During the month of June, you will receive the first-year summer common reading — Americanah by Chimamanda Ngozi Adichie. This book will be the center of a discussion at our Opening Convocation on Wednesday, August 27.
As a way of inviting you into this conversation, we are sending some questions about the book and some of the issues it raises. The best conversations begin with questions that invite full engagement from everyone. Full participation in this conversation will require that you do a close reading of the text and that you think critically about its ideas and issues.
We encourage you to read the text and forward answers to four of the reading guide questions for an opportunity to be awarded an IPad Mini as you begin your academic career at Earlham College. Please email your responses to Associate Vice President for Academic Affairs & Registrar Bonita Washington-Lacey at email@example.com by Friday, August 8.
A Novel by Chimamanda Ngozi Adichie
(Alfred A. Knopf, Publisher, New York, 2013)
Americanah centers on the restless aspirations, challenges, and complicated hopes of Ifemelu and Obinze. As secondary school teenagers they fall in love in a Nigeria under military dictatorship, where people who could left the country with dreams of better life opportunities in other countries: principally America and England. Post 9-11, Ifemelu winds up in America to study and to find that she has (unwittingly) become “black,” while Obinze finds himself incased in a dangerous life of struggle as an undocumented “foreigner” in London after the U.S. government refuses to let him in. Years later, post-military rule, Obinze is a wealthy man with a family in a newly democratic Nigeria; Ifemelu has achieved success with a provocative blog focused on race in America: Raceteenth or Various Observations About American Blacks (Those Formally Called Negros) by a Non-American Black. When Ifemelu decides to return home to Nigeria, years after Obinze’s deportation from England, a complicated narrative of rekindled love for their homeland—and for one another—force Ifemelu and Obinze to confront some of the most difficult choices of their lives.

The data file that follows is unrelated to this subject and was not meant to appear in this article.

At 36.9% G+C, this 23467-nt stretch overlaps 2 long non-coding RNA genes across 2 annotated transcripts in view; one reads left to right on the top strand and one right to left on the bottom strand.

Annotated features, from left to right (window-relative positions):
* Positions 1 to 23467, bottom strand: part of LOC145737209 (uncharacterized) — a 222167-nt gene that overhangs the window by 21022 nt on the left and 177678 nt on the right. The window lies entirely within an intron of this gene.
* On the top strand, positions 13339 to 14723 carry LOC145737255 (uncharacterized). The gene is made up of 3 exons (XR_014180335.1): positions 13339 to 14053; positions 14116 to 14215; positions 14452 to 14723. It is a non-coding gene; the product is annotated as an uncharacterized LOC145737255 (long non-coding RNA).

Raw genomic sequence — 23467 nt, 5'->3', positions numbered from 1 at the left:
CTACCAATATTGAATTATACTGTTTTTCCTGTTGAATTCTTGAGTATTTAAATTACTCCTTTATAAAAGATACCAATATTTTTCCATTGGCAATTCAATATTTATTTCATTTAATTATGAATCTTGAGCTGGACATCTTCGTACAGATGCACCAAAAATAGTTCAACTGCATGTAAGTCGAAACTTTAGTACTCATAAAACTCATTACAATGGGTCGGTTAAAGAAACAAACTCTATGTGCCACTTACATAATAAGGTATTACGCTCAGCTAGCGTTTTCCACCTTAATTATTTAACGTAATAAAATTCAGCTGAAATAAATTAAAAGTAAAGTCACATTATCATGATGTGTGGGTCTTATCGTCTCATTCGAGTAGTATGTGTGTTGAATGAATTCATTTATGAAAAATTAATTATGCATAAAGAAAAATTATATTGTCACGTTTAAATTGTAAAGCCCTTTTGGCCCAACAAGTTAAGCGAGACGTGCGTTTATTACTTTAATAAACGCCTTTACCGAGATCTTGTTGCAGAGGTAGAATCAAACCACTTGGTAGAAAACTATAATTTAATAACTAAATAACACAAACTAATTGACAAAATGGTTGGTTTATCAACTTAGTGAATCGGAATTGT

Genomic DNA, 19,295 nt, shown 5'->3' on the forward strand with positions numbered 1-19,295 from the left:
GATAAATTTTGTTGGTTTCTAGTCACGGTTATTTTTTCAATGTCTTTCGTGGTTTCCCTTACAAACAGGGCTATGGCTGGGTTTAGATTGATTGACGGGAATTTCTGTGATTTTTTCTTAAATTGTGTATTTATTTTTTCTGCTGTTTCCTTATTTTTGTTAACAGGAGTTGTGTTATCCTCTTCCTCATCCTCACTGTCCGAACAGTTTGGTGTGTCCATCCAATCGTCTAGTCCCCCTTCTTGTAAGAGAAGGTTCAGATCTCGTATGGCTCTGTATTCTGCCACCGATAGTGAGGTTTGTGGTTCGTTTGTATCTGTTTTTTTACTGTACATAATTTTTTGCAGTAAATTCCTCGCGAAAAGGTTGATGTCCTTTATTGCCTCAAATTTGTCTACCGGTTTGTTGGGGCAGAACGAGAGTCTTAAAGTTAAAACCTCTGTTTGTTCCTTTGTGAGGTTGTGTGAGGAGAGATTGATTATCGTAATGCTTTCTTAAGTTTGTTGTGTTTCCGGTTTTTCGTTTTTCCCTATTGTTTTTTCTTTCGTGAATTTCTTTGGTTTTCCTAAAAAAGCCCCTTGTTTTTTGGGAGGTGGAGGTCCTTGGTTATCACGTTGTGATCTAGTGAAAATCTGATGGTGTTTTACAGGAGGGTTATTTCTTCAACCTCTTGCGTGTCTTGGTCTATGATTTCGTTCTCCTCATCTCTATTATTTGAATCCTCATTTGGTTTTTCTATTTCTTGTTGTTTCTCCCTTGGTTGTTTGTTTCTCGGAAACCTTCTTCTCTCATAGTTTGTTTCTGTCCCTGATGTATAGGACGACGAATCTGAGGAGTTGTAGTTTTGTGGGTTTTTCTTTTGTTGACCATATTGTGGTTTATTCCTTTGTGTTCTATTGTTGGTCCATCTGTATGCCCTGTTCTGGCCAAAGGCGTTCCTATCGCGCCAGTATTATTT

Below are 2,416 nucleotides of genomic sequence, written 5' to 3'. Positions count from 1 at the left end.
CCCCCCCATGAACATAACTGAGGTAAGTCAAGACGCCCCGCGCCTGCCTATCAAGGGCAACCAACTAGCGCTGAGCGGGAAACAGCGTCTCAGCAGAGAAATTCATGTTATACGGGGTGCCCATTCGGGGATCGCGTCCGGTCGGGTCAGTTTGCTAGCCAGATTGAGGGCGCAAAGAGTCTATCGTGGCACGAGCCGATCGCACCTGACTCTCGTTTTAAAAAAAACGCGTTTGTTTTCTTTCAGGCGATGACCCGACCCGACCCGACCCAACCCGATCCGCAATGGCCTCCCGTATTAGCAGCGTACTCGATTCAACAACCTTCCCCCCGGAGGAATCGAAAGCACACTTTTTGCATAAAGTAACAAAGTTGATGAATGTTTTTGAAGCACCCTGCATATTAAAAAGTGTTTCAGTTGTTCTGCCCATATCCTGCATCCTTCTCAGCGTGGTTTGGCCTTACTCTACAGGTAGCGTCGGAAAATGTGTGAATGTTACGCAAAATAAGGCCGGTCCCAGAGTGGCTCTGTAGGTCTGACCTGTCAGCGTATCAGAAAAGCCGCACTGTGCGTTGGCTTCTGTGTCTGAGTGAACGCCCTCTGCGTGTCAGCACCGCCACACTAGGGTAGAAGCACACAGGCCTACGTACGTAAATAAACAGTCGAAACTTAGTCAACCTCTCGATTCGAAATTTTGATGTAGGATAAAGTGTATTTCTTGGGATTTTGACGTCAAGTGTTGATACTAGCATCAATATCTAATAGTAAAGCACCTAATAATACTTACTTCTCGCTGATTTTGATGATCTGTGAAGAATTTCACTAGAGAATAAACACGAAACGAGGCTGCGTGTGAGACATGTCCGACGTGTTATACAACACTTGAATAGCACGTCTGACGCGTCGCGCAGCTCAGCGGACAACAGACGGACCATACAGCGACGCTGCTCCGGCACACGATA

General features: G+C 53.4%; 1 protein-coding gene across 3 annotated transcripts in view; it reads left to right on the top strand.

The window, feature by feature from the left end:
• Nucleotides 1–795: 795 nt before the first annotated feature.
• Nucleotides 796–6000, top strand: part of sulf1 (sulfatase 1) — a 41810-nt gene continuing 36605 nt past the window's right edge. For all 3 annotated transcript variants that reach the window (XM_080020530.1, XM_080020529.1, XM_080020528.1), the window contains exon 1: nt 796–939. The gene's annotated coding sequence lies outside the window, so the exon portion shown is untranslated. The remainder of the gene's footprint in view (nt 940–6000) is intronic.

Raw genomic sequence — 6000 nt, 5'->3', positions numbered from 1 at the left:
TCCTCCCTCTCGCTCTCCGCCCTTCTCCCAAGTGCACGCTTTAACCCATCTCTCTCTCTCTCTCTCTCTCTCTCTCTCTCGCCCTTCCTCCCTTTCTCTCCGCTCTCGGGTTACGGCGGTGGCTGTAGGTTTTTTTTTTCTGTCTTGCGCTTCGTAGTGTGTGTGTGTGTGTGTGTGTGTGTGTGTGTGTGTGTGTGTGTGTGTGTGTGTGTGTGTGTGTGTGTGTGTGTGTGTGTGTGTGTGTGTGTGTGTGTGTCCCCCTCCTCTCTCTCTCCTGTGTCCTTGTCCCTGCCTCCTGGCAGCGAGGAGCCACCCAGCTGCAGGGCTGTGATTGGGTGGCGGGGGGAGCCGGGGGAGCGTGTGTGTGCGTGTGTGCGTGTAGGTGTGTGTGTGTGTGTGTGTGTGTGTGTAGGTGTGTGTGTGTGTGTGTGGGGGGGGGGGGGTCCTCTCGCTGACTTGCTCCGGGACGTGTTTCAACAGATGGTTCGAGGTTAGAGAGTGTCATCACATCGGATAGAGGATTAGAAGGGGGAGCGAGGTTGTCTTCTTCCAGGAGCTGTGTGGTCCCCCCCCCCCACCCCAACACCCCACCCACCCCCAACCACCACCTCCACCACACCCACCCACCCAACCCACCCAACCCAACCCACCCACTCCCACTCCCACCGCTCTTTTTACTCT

Hello Earlham College class of 2018; what follows is a guide to your common reading and fall discussion of Americanah:
1. Throughout Americanah, the main African/Black characters (in relationships with family, friends, acquaintances, colleagues, and lovers) face complicated racial, caste and class dynamics. Make a short list of some of these dynamics as you read the text. Describe a few of the important ways in which race, caste and class shape the lives of Ifemelu and Obinze, as well as those around them.
2. Pay close attention to the variety of ways Adichie’s characters express the complexities of intersecting cultural values and norms, most prominently Nigerian, English, and American. Choose at least two of the cultural dimensions that follow and track how the novel’s characters live-them-out (sometimes humorously) in thought and practice: education; language/dialect; hair style; music; dress; foods; religion; or chose your own cultural dimension(s) for focused observation).
3. As you read, notice the the interrelated themes of 1) “the foreigner” in another country and 2) “alienation” from one’s own culture and customs. How do various characters in the novel react to being “foreigners” in another land? How is “nostalgia” (the yearning or longing for a return to a more meaningful and familiar place or past) expressed in the novel as a defense against alienation from that which is familiar? Why, in the novel, is nostalgia important for securing a person’s sense of security, self-meaning, dignity, communal-belonging, and purpose in life?
4. Keep track of, and identify, the novel’s depiction of female/male gender roles and experiences. Identify the distinctive challenges for women and girls struggling to be “full human beings” as Adichie presents them throughout the novel.
5. In numerous chapters (mostly at their conclusions), Ifemelu inserts “observations” from her informative blog on race in America with headings like
“Understanding America for the Non-American Black: American Tribalism”
“On the Divisions Within the Membership of Non-American Blacks in America”
“Why Dark-Skinned Black Women—Both American and Non-American—Love Barack Obama”
To My Fellow Non-American Blacks: In America, You Are Black, Baby”
“A Michelle Obama Shout-Out Plus Hair as Race Metaphor”
“What Academics Mean by White Privilege, or Yes It Sucks to Be Poor but Try Being Poor and Non-White”
“Understanding America for the Non-American Black: Thoughts on the Special White Friend”
Chose any two of Ifemelu’s blogs from the text and offer a “blog” response of your own. You need not chose any of the ones given above.
6. What is the meaning of the novel’s title, Americanah? If you were explaining what an “Americanah” is to a friend, how would you define the term and its significance?
7. After their return in Nigeria, what should (or might) the renewed relationship between Ifemelu and Obinze tell us about the complicated challenges of longing for, and knowing, “true” nationhood in Nigeria, as well as “true” erotic love and companionship? What would you say in a blog about the concluding chapters of the novel?